Passos hits back at IMF and dismisses dismal data on poverty in Portugal

Passos Coelho has hit back at the broadside fired by the IMF last Friday, saying Portugal will complete the year within its deficit target, no matter what anyone says.

As reported two months ago (see: https://www.portugalresident.com/troika-says-portugal%E2%80%99s-budget-sums-%E2%80%9Csimply-don%E2%80%99t-add-up%E2%80%9D), troika lenders have failed to be convinced that Portugal can reduce its deficit to the 2.7% agreed for this year’s State Budget.

Last Friday, the IMF reiterated this opinion. According to the troika lender, Portugal’s likelihood of getting its deficit under the 3% mark is unlikely to come before 2018.

The IMF cites Portugal’s poor performance when it comes to structural reforms – saying it has only implemented 36% of what was originally agreed.

The fund was also highly critical of Portugal’s failure to substitute cuts thrown out by the Constitutional Court.

But Passos Coelho has come out fighting – effectively saying the IMF doesn’t know what it is talking about.

Hours after the damning report hit the headlines, he told parliament it was based on “a reality that no longer exists”.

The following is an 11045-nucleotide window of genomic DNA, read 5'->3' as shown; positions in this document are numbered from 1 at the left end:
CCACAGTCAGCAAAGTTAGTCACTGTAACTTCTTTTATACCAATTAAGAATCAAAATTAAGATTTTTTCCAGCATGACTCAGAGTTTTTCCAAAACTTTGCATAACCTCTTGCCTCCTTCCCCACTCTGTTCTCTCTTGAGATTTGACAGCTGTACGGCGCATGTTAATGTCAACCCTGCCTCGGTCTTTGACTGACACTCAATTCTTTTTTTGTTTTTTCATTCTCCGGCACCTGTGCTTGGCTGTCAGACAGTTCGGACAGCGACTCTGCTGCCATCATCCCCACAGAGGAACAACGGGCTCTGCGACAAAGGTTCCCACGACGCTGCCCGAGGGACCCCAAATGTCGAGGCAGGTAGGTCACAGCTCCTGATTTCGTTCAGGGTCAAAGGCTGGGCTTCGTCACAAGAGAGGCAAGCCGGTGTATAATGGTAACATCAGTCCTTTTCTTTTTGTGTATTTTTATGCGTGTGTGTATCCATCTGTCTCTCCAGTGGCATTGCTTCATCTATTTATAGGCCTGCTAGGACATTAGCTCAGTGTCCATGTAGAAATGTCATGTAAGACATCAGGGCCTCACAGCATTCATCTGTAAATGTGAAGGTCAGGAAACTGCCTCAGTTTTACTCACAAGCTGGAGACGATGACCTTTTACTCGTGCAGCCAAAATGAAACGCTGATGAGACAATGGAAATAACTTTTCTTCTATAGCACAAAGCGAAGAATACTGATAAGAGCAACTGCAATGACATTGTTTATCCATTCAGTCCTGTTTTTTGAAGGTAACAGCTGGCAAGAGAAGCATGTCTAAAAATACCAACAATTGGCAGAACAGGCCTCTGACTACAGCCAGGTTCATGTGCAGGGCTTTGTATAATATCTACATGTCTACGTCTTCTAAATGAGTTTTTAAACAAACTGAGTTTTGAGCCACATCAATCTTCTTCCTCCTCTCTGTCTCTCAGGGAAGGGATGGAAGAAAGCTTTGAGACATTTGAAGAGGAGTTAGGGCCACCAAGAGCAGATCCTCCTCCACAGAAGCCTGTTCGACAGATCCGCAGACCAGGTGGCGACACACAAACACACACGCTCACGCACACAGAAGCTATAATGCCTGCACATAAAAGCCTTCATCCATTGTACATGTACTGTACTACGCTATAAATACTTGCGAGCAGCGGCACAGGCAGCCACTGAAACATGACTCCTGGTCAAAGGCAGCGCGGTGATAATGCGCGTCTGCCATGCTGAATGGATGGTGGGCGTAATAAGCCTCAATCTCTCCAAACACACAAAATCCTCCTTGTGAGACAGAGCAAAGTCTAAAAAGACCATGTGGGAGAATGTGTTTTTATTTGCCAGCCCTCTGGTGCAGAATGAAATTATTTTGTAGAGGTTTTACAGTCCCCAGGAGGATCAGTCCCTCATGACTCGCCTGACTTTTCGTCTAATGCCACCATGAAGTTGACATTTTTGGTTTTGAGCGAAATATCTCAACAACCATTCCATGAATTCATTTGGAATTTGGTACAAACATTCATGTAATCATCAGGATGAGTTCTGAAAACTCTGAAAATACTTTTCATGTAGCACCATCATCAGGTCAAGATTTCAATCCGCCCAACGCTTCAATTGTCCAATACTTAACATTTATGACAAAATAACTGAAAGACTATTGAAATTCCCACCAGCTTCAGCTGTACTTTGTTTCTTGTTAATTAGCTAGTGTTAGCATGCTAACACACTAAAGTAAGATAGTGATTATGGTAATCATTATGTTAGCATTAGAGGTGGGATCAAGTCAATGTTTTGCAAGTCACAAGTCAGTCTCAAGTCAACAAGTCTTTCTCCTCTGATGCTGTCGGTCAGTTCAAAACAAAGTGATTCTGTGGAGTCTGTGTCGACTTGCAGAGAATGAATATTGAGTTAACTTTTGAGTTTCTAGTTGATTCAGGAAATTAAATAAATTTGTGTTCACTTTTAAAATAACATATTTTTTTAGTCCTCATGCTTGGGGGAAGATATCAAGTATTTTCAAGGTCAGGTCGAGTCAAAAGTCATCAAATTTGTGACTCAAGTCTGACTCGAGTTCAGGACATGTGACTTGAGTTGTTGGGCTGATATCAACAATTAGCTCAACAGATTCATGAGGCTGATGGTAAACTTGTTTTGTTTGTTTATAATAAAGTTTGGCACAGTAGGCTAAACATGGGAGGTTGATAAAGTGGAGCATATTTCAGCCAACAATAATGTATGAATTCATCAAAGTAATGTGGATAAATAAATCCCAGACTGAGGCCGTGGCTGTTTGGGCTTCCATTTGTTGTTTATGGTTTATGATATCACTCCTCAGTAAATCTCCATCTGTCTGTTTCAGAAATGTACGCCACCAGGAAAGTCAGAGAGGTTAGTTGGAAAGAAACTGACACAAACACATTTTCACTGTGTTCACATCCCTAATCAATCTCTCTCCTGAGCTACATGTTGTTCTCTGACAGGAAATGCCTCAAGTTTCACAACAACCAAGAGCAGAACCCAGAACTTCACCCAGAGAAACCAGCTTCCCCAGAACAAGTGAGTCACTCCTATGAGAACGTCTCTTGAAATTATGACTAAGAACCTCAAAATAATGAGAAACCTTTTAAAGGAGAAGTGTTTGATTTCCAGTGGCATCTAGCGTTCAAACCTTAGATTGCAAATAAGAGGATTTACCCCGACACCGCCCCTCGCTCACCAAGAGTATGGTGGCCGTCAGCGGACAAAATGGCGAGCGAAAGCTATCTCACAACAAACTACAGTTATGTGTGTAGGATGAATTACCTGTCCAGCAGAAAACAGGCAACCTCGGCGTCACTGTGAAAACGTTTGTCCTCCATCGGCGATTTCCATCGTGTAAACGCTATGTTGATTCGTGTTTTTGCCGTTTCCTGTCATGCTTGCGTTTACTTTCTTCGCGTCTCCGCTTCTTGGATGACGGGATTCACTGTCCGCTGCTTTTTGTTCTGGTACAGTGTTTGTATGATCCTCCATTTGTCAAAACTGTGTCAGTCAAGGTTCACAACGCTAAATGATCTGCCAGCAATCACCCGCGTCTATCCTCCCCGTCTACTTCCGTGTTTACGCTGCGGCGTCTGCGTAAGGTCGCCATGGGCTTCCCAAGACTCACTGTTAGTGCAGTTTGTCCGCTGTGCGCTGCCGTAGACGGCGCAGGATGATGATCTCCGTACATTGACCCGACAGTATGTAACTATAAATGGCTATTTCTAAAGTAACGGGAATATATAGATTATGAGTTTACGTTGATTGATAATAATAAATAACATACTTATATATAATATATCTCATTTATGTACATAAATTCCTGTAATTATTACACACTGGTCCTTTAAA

He said much the same over the INE statistics published last week that showed Portugal had returned to the levels of poverty experienced 10 years ago.

Público carried the news, claiming that today, like in 2003 and 2004, one in five people in Portugal was poor, and the risk of poverty and social exclusion increasing.

Passos was having none of it. “The news is an echo of what we have passed through,” he told a meeting of charitable institutions in Santarém on Saturday. “It is not the situation in which we live today.”

INE’s report came from data collected in 2013, and some also in 2014, reports Público. But Passos Coelho stressed 2013 was Portugal’s “most difficult year” and that prospects now are better, even though he said he did not want to say “that there aren’t people, even today very much in need, families who are very vulnerable”.

By NATASHA DONN [email protected]